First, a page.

25 match(es) found in quotations

Margaret Mead :
As for the peasant populations of a great part of the world, they aren't so much anxious as hungry. They aren't anxious about whether they will get a salary raise, or which of the three colleges of their choice they will be admitted to, or whether to buy a Ford or Cadillac, or whether the kind of TV set they want is too expensive. They are hungry, cold and, in many parts of the world, they dread that local warfare, bandits, political coups may endanger their homes, their meager livelihoods and their lives. But surely they are not anxious. For anxiety, as we have come to use it to describe our characteristic state of mind, can be contrasted with the active fear of hunger, loss, violence and death. Anxiety is the appropriate emotion when the immediate personal terror—of a volcano, an arrow, the sorcerer's spell, a stab in the back and other calamities, all directed against one's self—disappears.
[Margaret Mead (1901-1978), U.S. anthropologist. "One Vote for This Age of Anxiety," sect. VI, New York Times (May 20, 1956).]
Read more quotations about / on: volcano, world
D.H. (David Herbert) Lawrence :
It is all a question of sensitiveness. Brute force and overbearing may make a terrific effect. But in the end, that which lives lives by delicate sensitiveness. If it were a question of brute force, not a single human baby would survive for a fortnight. It is the grass of the field, most frail of all things, that supports all life all the time. But for the green grass, no empire would rise, no man would eat bread: for grain is grass; and Hercules or Napoleon or Henry Ford would alike be denied existence.
[D.H. (David Herbert) Lawrence (1885-1930), British author. Etruscan Places, ch. 2 (1932).]
Read more quotations about / on: baby, green, time, life
Edna Ferber :
America—rather, the United States—seems to me to be the Jew among the nations. It is resourceful, adaptable, maligned, envied, feared, imposed upon. It is warm-hearted, overfriendly; quick-witted, lavish, colorful; given to extravagant speech and gestures; its people are travelers and wanderers by nature, moving, shifting, restless; swarming in Fords, in ocean liners; craving entertainment; volatile. The schnuckle among the nations of the world.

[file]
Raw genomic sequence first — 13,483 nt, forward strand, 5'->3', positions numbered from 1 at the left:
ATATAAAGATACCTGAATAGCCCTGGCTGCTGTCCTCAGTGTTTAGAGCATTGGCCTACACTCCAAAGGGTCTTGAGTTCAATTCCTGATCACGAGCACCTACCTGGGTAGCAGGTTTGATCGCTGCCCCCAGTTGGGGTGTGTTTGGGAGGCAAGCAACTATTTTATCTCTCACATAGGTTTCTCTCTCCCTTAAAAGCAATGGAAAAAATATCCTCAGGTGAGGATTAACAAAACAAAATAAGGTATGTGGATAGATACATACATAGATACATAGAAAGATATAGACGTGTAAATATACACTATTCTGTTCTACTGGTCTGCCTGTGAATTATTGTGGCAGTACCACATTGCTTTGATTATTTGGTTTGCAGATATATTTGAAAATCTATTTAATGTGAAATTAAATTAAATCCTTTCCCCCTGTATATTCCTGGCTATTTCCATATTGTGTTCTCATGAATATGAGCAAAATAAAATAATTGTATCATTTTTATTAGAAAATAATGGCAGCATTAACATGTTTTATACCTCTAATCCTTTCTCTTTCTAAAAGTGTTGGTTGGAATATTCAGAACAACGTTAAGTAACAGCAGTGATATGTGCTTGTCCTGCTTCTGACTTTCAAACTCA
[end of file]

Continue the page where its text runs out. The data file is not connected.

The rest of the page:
[Edna Ferber (1887-1968), U.S. writer. A Peculiar Treasure, ch. 1 (1939). Compare this quote with Herman Melville's, "We Americans are the peculiar, chosen people—the Israel of our time; we bear the ark of the liberties of the world." (From White-Jacket, 1850).]
Read more quotations about / on: ocean, america, nature, people, world
William Shakespeare :
Ford. If money go before, all ways do lie open. Falstaff. Money is a good soldier, sir, and will on.
[William Shakespeare (1564-1616), British dramatist, poet. Ford and Falstaff, in The Merry Wives of Windsor, act 2, sc. 2, l. 168-70. Ford, disguised, is exposing Falstaff's corrupt way of thinking.]
Read more quotations about / on: money, soldier
Anne Sexton :
for it is dark, as dark as the leathery dead and I have lost my green Ford, my house in the suburbs, two little kids sucked up like pollen by the bee in me....
[Anne Sexton (1928-1974), U.S. poet. "45 Mercy Street."]
Read more quotations about / on: dark, green, lost, house
Anne Sexton :
For she has outlived the dates in the back of Fords, she has outlived the penises of her teens to come here, to the married harbor.
[Anne Sexton (1928-1974), U.S. poet. "Eighth Psalm."]
Anne Sexton :
one is in a shoe factory cursing the machine, one is at the aquarium tending a seal, one is dull at the wheel of her Ford, one is at the toll gate collecting, one is tying the cord of a calf in Arizona, one is straddling a cello in Russia....
[Anne Sexton (1928-1974), U.S. poet. "In Celebration of My Uterus."]
Anne Sexton :
a gold key, your half of a woolen mill, twenty suits from Dunne's, an English Ford, the love and legal verbiage of another will, boxes of pictures of people I do not know. I touch their cardboard faces. They must go.
[Anne Sexton (1928-1974), U.S. poet. "All My Pretty Ones."]
Read more quotations about / on: people, love
William Shakespeare :
Now the hungry lion roars, And the wolf behowls the moon; Whilst the heavy ploughman snores, All with weary task fordone. Now the wasted brands do glow, Whilst the screech-owl, screeching loud, Puts the wretch that lies in woe In remembrance of a shroud. Now it is the time of night, That the graves, all gaping wide, Every one lets forth his sprite, In the church-way paths to glide:
[William Shakespeare (1564-1616), British poet. A Midsummer Night's Dream (V, i). . . The Unabridged William Shakespeare, William George Clark and William Aldis Wright, eds. (1989) Running Press.]
Read more quotations about / on: moon, night, time
Anonymous :
In the years of President Ford Decorum and calm were restored. He did nothing hateful For which we were grateful But terribly, terribly bored.
[Hata Bildir]